[Beginner question] pfsense under Hyper-V tutorial



  • Hello friend

    I have a PC running Windows 10 Pro. I used this as my home media server (the mobo has one Realtek ethernet port). I want to run pfsense on this machine so I recently bought 2x Intel PT Pro single port.

    Now that I have 3 ethernet port (1 Realtek from mobo + 2x Intel PT Pro) I was thinking of doing something like this.

    Both Intel PT Pro will act as pfsense ethernet port (one WAN and one LAN) while Realtek will act as Windows ethernet ports (I hope this is not confusing), hence:

    1st Intel PT Pro will act as WAN port, so modem -> 1st Intel PT Pro. 
    2nd Intel PT Pro will act as LAN port, so 2nd Intel PT Pro -> Gigabit switch -> my LAN (including Realtek port).
    Realtek port will be used as Windows ethernet port, so from 2nd Intel PT Pro -> Switch -> Realtek port.

    Illustration

    So my question: 
    1. Is this the best practice? If yes, can someone provide me a tutorial? I've looked on youtube, pfsense documentation, forums, etc and every tutorial is kinda different so I'm not sure which one I should follow. 
    2. If I do what I said above, both Intel Pro will not be recognized in Windows device manager as they are now dedicated to pfsense, am I right? 
    3. If for some reason I decided to drop pfsense, will simply removing it from Hyper-V bring back both of my PT Intel Pro to be recognized again in Windows?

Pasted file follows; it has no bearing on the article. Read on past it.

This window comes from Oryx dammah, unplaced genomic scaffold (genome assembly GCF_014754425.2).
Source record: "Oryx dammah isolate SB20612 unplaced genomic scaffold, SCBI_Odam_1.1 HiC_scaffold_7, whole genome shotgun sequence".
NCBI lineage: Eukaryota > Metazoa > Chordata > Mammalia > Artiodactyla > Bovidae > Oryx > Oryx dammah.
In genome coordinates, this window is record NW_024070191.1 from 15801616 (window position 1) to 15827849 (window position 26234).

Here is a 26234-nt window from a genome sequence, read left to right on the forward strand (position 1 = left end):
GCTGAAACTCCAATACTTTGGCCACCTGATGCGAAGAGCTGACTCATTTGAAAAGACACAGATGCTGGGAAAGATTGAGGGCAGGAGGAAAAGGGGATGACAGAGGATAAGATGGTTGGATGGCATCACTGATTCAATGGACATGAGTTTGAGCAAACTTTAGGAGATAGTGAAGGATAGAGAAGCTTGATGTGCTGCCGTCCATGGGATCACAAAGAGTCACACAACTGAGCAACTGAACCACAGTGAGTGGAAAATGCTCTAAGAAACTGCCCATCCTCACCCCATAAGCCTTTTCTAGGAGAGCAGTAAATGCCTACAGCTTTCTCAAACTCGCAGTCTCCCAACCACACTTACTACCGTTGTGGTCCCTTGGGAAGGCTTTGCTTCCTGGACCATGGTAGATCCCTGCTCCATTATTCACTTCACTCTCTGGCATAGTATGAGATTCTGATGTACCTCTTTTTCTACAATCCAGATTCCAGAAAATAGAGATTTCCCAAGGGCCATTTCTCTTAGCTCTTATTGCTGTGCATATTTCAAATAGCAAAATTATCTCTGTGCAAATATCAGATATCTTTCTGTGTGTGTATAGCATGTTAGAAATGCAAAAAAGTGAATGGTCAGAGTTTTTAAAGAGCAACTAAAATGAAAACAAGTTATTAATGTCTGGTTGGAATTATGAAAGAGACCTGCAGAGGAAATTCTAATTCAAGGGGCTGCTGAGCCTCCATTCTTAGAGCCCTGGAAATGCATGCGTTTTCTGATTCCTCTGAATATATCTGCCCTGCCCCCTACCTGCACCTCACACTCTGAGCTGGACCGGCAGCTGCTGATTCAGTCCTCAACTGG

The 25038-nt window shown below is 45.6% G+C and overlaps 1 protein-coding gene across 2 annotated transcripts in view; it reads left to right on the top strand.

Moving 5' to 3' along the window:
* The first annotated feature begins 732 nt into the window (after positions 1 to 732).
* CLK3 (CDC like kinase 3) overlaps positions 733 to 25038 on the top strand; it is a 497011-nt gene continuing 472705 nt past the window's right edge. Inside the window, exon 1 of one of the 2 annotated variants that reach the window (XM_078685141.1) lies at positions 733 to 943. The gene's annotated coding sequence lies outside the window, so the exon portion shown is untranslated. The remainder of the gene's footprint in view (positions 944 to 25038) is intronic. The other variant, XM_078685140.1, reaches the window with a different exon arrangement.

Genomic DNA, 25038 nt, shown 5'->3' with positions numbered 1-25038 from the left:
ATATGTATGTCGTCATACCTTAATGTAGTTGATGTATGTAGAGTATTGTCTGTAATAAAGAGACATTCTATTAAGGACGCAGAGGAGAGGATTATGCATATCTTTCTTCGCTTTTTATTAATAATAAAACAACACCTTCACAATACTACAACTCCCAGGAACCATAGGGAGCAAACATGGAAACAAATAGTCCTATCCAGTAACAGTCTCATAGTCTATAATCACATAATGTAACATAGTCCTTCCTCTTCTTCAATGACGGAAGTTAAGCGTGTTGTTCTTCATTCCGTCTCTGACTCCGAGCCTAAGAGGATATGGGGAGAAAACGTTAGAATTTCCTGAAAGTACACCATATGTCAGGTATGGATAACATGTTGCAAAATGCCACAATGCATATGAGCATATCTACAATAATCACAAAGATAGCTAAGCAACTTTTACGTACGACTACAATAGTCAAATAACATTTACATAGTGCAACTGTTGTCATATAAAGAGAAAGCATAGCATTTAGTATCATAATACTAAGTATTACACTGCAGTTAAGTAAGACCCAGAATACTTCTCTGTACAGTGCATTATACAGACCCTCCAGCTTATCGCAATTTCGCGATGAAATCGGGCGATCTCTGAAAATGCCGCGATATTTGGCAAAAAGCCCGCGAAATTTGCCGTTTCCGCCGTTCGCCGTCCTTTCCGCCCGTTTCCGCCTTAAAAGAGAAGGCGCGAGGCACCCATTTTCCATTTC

Any help will be appreciated and apologize for noob question as my networking knowledge is pretty basic.



  • Unless your switch has Spanning Tree / Rapid Spanning Tree activated this loop will saturate your switch and the ports in pfSense.
    Why do you think you need another port back into pfSense for green Realtek when you have a blue LAN already in place (according to your drawing).



  • @jahonix:

    Unless your switch has Spanning Tree / Rapid Spanning Tree activated this loop will saturate your switch and the ports in pfSense.
    Why do you think you need another port back into pfSense for green Realtek when you have a blue LAN already in place (according to your drawing).

    Because I was thinking to only use the 2nd Intel Pro (blue line) for pfSense LAN (not the host machine) and Realtek (green line) is only used by host machine. Is this a bad idea? If yes, is it better that the 2nd Intel Pro (blue line) is used for both host machine and pfSense LAN?

    So far, I ended up creating 2 external virtual switch inside Hyper-V (1st Intel Pro for pfSense WAN and 2nd Intel Pro for pfSense LAN). I'm still waiting for switch to be delivered though.



  • now I get it … so you're doing this on a Wondows 10 Pro machine. Is that your main workstation or why W10 as host system? How many other clients will be on pfSense Lan being served through this connection?

    IIRC you can bridge your PC (W10 host) to the vSwitch that's configured for pfSense Lan so you don't need the additional physical connection.



  • @jahonix:

    now I get it … so you're doing this on a Wondows 10 Pro machine. Is that your main workstation or why W10 as host system? How many other clients will be on pfSense Lan being served through this connection?

    IIRC you can bridge your PC (W10 host) to the vSwitch that's configured for pfSense Lan so you don't need the additional physical connection.

    Because I need to run a few .NET and some windows only app. For now, probably about 5 wired devices and dozen of wireless devices (mostly smarthome devices).



  • @jahonix:

    Is that your main workstation … ?



  • @jahonix:

    @jahonix:

    Is that your main workstation … ?

    Nope, I have separate PC as my main workstation, the thing that pisses me off is Windows 10 has constant update, so far I just set it on manual update but I don't know if MS will force and update if I keep ignoring that. Probably stupid question, but is there any way for VM inside Hyper-V to survive a windows update?